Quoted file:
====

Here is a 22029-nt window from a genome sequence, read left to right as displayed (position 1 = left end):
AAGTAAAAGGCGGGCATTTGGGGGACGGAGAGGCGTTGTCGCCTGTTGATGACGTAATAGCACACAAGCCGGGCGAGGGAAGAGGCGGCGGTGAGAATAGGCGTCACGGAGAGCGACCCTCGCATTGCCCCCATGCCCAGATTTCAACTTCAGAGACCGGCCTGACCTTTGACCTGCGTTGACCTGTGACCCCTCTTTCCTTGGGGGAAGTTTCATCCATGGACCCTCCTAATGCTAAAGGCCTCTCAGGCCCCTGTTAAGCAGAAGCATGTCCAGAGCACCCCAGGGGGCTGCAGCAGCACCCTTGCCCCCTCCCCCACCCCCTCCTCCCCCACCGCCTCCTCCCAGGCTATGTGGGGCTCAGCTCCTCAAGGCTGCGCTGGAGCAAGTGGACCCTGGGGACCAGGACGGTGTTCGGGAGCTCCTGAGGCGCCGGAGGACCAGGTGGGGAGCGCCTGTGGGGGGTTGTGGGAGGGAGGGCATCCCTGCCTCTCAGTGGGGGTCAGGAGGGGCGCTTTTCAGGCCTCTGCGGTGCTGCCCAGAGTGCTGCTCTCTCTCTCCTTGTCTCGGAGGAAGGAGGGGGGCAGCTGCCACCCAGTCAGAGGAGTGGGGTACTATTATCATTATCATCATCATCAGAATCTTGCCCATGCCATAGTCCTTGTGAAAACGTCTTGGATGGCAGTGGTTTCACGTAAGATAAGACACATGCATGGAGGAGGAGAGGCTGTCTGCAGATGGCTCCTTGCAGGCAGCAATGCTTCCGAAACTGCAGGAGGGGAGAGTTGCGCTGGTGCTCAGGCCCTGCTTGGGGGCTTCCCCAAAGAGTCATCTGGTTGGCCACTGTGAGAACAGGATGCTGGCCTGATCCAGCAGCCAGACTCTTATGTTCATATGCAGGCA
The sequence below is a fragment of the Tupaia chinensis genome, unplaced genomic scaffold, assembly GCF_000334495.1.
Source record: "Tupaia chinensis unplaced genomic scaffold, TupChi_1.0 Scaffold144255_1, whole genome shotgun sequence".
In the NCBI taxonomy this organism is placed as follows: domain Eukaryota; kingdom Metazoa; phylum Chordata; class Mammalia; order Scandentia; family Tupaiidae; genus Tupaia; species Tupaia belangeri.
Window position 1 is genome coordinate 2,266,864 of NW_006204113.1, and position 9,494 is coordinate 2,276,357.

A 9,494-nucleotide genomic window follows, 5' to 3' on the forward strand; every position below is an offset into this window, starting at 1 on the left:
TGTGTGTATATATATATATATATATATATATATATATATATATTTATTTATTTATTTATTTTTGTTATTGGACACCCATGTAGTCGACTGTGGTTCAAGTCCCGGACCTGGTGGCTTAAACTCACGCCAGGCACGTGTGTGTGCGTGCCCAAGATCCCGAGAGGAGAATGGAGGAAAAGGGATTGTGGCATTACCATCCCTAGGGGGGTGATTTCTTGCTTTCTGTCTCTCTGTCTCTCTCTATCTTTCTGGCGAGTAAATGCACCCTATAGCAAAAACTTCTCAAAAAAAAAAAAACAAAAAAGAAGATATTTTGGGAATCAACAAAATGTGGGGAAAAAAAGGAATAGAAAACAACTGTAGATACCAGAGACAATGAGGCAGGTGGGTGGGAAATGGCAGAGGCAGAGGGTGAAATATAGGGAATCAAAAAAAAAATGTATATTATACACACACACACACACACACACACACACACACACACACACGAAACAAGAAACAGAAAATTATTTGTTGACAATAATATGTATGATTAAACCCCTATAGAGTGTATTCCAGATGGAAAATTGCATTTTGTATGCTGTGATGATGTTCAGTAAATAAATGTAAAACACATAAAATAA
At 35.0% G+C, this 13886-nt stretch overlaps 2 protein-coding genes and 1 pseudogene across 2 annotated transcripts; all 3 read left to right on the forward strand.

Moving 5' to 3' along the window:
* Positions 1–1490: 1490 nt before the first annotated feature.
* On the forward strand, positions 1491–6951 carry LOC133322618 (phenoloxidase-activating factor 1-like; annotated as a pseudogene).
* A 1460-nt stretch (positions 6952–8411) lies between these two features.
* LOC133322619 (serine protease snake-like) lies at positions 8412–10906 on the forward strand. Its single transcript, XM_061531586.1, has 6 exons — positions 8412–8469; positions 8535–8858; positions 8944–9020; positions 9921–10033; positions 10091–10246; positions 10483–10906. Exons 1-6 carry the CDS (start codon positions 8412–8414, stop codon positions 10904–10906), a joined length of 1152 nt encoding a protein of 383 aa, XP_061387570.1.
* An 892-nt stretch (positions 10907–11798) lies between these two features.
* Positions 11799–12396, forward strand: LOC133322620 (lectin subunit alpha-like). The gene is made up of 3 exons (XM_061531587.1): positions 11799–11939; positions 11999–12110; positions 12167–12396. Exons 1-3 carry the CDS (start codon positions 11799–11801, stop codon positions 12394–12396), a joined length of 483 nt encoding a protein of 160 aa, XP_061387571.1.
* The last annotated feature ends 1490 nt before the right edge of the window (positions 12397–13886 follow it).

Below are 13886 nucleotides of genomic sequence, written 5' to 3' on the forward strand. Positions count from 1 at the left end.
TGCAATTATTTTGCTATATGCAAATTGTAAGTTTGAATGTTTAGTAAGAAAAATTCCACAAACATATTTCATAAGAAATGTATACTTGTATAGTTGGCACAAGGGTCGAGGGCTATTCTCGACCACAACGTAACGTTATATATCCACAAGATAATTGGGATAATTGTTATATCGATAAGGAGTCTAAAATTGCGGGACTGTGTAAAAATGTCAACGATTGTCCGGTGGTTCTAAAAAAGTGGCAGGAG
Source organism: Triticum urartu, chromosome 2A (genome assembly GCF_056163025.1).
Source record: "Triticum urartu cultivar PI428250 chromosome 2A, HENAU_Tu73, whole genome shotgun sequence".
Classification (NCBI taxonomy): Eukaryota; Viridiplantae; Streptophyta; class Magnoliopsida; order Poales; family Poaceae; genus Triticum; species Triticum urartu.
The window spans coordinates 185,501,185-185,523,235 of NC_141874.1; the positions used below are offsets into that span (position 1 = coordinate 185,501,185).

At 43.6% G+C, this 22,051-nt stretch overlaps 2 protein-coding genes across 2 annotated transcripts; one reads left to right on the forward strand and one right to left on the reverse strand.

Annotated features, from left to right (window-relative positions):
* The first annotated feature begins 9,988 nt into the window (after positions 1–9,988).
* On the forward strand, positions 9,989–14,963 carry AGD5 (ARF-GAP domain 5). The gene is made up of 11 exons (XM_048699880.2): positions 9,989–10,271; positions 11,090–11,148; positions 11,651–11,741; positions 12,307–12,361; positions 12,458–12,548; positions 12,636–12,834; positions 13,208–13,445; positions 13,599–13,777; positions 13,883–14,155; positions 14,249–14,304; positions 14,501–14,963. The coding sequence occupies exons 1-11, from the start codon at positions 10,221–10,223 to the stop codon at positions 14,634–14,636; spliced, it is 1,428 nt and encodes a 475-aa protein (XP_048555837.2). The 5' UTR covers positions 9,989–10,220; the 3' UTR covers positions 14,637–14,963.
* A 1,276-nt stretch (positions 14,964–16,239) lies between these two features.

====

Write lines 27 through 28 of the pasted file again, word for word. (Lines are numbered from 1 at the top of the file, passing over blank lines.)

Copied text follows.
* On the forward strand, positions 9,989–14,963 carry AGD5 (ARF-GAP domain 5). The gene is made up of 11 exons (XM_048699880.2): positions 9,989–10,271; positions 11,090–11,148; positions 11,651–11,741; positions 12,307–12,361; positions 12,458–12,548; positions 12,636–12,834; positions 13,208–13,445; positions 13,599–13,777; positions 13,883–14,155; positions 14,249–14,304; positions 14,501–14,963. The coding sequence occupies exons 1-11, from the start codon at positions 10,221–10,223 to the stop codon at positions 14,634–14,636; spliced, it is 1,428 nt and encodes a 475-aa protein (XP_048555837.2). The 5' UTR covers positions 9,989–10,220; the 3' UTR covers positions 14,637–14,963.
* A 1,276-nt stretch (positions 14,964–16,239) lies between these two features.